Constitution change could give counties more legal powers


Alabama's counties could accept or reject changes made by the state Legislature that affect local rule under a proposed change to the state's constitution.   That proposal was made Friday to a commission rewriting the Alabama constitution. Cumberland School of Law professor Howard Walthall said it be a form of checks and balances.   Alabama grants its counties relatively few powers. The Anniston Star ( ) reports the commission's staff presented four options pertaining to county powers Friday.   The option, called ratification, would allow county commissions to ratify state laws that change the makeup or function of local governments. Other proposals include delegating some powers to county governments. Another would let counties govern themselves while the Legislature is not in session.   A rejected plan would have given different powers to different county governments.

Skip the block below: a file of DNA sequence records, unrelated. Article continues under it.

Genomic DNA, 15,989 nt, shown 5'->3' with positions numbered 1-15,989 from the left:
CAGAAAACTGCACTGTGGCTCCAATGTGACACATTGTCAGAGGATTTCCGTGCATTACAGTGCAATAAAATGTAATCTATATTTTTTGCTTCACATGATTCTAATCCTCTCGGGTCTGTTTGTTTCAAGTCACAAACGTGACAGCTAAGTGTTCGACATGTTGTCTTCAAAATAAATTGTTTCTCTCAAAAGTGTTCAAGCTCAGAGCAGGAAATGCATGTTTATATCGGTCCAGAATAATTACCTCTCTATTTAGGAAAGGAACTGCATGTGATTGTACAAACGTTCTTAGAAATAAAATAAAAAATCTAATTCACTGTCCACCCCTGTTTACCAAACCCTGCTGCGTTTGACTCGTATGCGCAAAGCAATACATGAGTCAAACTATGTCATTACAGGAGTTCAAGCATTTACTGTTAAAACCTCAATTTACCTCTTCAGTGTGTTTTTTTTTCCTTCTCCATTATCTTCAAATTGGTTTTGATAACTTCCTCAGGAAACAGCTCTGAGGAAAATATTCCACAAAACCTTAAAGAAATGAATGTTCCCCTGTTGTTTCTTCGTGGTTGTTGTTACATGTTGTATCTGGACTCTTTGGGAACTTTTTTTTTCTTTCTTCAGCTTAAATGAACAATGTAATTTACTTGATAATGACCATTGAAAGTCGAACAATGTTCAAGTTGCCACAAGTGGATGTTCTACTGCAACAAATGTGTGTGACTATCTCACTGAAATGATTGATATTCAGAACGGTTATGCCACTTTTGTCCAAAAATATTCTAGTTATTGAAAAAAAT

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Alabama (change)

Known as the “Heart of Dixie,” Alabama has a population of over 4.6 million residents. Montgomery is the capital city. Other major cities include Birmingham, Mobile, and Huntsville.
Offices & Officials

Governor: Robert Bentley
Lieutenant Governor: Kay Ivey
Attorney General: Luther Strange
State Treasurer: Young Boozer
Secretary of State: Beth Chapman

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